The construction on the Gowanus Viaduct is quickly becoming an issue in the F Express plan. (Photo courtesy of Wikipedia)
Everyone likes the F Express plan. Over 3600 people have signed the petition, and MTA board members have voiced their support. The plan would even give meaning to the neglected V train. But the MTA is throwing up a roadblock.
Over and over again, the MTA keeps saying that construction on the Gowanus Viaduct renders this plan impossible until 2012. Now, those of us who have been most vocal in the push to get this plan approved have never really understood how the work on the viaduct renders express tracks — unused tracks that would cost literally billions of dollars to build today — out of service.
Yesterday, we learned, via the Kensington (Brooklyn) blog, that two city council members agree with us. The MTA just hasn’t adequately explained why the F Express plan must suffer. The two politicians — Simcha Felder of Borough Park and Dominic Recchia of Coney Island — write:
The MTA has said that an express F train cannot be considered until 2012, upon competition of the Gowanus Viaduct restoration. As you know, in addition to the two unused express tracks between Bergen St. and Church Ave., a single unused track exists thereafter up to Kings Highway. Anyone who has ridden the elevated portion of the Culver line has seen the single express track between Church Ave. and Kings Highway used sporadically despite the scheduled Gowanus Viaduct project. We fail to understand what relevance the Viaduct has to the elevated express track between Church Ave. and Kings Highway, or, for that matter, the underground express tracks beyond the Viaduct, from 7th Ave. to Church Av. Additionally, we remain unconvinced that the MTA’s 2012 goal is reasonable timeframe for the completion of work on the Viaduct, and, transitively, full restoration of express service.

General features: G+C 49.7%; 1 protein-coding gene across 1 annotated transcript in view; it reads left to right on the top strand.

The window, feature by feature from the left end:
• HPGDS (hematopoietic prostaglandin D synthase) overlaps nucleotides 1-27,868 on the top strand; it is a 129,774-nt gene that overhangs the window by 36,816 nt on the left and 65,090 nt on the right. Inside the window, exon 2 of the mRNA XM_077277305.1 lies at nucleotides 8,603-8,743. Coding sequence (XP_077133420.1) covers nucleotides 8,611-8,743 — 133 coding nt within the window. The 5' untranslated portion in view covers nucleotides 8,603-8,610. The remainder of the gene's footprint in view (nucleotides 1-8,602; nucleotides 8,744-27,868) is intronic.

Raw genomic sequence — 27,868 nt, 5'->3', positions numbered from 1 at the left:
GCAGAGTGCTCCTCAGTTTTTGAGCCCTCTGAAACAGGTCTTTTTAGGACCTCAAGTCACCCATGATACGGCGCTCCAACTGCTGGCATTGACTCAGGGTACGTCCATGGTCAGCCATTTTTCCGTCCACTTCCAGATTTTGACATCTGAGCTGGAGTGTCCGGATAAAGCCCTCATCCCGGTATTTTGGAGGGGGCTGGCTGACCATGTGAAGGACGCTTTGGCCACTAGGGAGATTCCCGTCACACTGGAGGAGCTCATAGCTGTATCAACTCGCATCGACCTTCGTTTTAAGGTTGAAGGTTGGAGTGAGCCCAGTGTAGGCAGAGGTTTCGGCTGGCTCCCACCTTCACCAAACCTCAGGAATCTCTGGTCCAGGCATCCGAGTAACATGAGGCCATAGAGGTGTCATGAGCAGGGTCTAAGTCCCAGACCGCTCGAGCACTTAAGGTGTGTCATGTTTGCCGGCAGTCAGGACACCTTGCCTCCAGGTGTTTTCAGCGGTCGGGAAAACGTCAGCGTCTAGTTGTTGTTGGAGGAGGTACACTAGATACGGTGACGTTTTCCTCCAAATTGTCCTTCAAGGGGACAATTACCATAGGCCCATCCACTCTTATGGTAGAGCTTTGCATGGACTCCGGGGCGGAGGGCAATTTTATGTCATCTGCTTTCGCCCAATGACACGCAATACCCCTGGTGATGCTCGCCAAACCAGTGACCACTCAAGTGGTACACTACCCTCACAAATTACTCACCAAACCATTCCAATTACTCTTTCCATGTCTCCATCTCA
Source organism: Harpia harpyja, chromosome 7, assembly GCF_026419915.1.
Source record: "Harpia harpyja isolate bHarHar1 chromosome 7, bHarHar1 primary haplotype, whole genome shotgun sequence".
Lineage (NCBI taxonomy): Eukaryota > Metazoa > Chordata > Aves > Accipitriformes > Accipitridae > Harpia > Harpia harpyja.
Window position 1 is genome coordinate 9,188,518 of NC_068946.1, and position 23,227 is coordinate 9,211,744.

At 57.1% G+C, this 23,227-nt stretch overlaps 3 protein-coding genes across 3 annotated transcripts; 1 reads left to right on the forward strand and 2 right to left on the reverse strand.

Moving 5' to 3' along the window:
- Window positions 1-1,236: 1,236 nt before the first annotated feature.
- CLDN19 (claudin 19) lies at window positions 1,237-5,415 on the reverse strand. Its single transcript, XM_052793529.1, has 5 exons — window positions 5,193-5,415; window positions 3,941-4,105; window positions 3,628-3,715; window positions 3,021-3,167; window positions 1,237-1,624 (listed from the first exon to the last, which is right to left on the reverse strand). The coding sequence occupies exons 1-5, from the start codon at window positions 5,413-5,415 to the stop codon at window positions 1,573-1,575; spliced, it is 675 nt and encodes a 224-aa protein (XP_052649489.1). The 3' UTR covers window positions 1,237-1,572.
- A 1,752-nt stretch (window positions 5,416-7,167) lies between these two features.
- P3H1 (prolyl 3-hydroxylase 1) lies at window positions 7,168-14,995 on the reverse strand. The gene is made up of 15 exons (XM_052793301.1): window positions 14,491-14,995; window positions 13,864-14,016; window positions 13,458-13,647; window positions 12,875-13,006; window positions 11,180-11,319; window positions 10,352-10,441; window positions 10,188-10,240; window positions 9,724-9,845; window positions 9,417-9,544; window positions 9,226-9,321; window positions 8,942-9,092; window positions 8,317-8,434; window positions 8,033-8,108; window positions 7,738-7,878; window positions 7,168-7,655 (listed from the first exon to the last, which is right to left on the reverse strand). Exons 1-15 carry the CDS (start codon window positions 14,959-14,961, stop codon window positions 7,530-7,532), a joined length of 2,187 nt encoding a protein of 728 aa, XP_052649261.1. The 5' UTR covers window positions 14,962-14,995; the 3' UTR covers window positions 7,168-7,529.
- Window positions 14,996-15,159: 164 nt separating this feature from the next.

The MTA has also cited insufficient demand as an argument against restoration of express service on the F line. Based on the community’s loud voicing of their concern over this matter, including an online petition with more than 3,500 signatures, we believe the demand will be particularly evident when service is improved, and the MTA is offering its riders a more reasonable commute. At a time when the city’s leadership is attempting to convince more New Yorkers to step out of their cars and into mass transit, a fare hike without tangible improvements would severely undermine this effort.
While, as the Gotham Gazette notes, it’s not politically risky for anyone to oppose a fare hike, Felder and Simcha are using their platform to make a good point. We want more information on the Gowanus Viaduct. Will it really take until 2012? Is there no way to accommodate express service on the rest of the BMT Culver line in Brooklyn?
This line would have a positive impact on many people’s lives in Brooklyn. It should happen, and we shouldn’t have to sit through anymore vague answers as the MTA stalls on another construction project.